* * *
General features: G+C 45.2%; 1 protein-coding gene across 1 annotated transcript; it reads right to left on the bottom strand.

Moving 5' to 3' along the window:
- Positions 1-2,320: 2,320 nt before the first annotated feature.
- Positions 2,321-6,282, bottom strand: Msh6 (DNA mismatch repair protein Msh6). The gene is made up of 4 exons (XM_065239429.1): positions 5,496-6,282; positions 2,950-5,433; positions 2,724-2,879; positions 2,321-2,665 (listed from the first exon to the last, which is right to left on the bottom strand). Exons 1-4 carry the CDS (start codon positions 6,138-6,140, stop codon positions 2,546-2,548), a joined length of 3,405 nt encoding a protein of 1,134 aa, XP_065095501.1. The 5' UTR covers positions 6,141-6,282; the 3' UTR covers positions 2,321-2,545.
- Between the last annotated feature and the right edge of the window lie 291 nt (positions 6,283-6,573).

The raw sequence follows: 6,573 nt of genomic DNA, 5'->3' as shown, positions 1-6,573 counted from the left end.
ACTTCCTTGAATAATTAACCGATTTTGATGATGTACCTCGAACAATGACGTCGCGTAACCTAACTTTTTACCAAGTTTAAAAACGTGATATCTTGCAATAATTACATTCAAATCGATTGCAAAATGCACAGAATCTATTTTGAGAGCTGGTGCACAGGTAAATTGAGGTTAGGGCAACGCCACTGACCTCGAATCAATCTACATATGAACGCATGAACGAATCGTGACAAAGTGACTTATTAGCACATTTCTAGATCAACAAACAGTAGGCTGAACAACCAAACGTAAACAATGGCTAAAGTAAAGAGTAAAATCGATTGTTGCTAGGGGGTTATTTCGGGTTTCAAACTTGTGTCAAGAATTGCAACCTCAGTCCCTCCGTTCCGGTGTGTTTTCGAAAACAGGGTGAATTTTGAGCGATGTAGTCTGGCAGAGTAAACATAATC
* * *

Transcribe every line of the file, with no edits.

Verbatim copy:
General features: G+C 45.2%; 1 protein-coding gene across 1 annotated transcript; it reads right to left on the bottom strand.

Moving 5' to 3' along the window:
- Positions 1-2,320: 2,320 nt before the first annotated feature.
- Positions 2,321-6,282, bottom strand: Msh6 (DNA mismatch repair protein Msh6). The gene is made up of 4 exons (XM_065239429.1): positions 5,496-6,282; positions 2,950-5,433; positions 2,724-2,879; positions 2,321-2,665 (listed from the first exon to the last, which is right to left on the bottom strand). Exons 1-4 carry the CDS (start codon positions 6,138-6,140, stop codon positions 2,546-2,548), a joined length of 3,405 nt encoding a protein of 1,134 aa, XP_065095501.1. The 5' UTR covers positions 6,141-6,282; the 3' UTR covers positions 2,321-2,545.
- Between the last annotated feature and the right edge of the window lie 291 nt (positions 6,283-6,573).

The raw sequence follows: 6,573 nt of genomic DNA, 5'->3' as shown, positions 1-6,573 counted from the left end.
ACTTCCTTGAATAATTAACCGATTTTGATGATGTACCTCGAACAATGACGTCGCGTAACCTAACTTTTTACCAAGTTTAAAAACGTGATATCTTGCAATAATTACATTCAAATCGATTGCAAAATGCACAGAATCTATTTTGAGAGCTGGTGCACAGGTAAATTGAGGTTAGGGCAACGCCACTGACCTCGAATCAATCTACATATGAACGCATGAACGAATCGTGACAAAGTGACTTATTAGCACATTTCTAGATCAACAAACAGTAGGCTGAACAACCAAACGTAAACAATGGCTAAAGTAAAGAGTAAAATCGATTGTTGCTAGGGGGTTATTTCGGGTTTCAAACTTGTGTCAAGAATTGCAACCTCAGTCCCTCCGTTCCGGTGTGTTTTCGAAAACAGGGTGAATTTTGAGCGATGTAGTCTGGCAGAGTAAACATAATC